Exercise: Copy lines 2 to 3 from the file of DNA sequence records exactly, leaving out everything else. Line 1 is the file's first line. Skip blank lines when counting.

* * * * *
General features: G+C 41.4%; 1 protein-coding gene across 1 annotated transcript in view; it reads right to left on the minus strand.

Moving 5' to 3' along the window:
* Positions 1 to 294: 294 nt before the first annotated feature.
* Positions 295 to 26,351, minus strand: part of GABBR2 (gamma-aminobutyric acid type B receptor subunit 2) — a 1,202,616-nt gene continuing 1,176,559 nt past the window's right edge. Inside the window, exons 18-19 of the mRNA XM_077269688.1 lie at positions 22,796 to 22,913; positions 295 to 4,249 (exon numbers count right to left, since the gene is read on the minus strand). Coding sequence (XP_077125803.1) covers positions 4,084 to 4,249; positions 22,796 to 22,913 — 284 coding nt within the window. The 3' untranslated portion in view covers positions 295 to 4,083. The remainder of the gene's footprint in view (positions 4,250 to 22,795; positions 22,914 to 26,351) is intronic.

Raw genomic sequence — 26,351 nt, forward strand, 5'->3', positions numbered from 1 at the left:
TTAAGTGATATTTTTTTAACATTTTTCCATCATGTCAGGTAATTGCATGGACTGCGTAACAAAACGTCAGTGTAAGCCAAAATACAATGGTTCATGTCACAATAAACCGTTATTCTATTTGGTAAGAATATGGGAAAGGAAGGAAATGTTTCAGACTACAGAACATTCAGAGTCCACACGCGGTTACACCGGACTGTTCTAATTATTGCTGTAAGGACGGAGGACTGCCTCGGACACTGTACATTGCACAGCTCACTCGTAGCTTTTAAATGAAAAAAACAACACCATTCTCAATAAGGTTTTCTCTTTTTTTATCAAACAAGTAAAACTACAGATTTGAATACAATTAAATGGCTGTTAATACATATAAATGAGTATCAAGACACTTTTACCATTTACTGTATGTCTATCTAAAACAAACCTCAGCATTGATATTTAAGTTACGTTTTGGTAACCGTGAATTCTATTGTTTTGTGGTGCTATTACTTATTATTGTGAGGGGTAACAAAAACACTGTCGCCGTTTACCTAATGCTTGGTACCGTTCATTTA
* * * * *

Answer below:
Moving 5' to 3' along the window:
* Positions 1 to 294: 294 nt before the first annotated feature.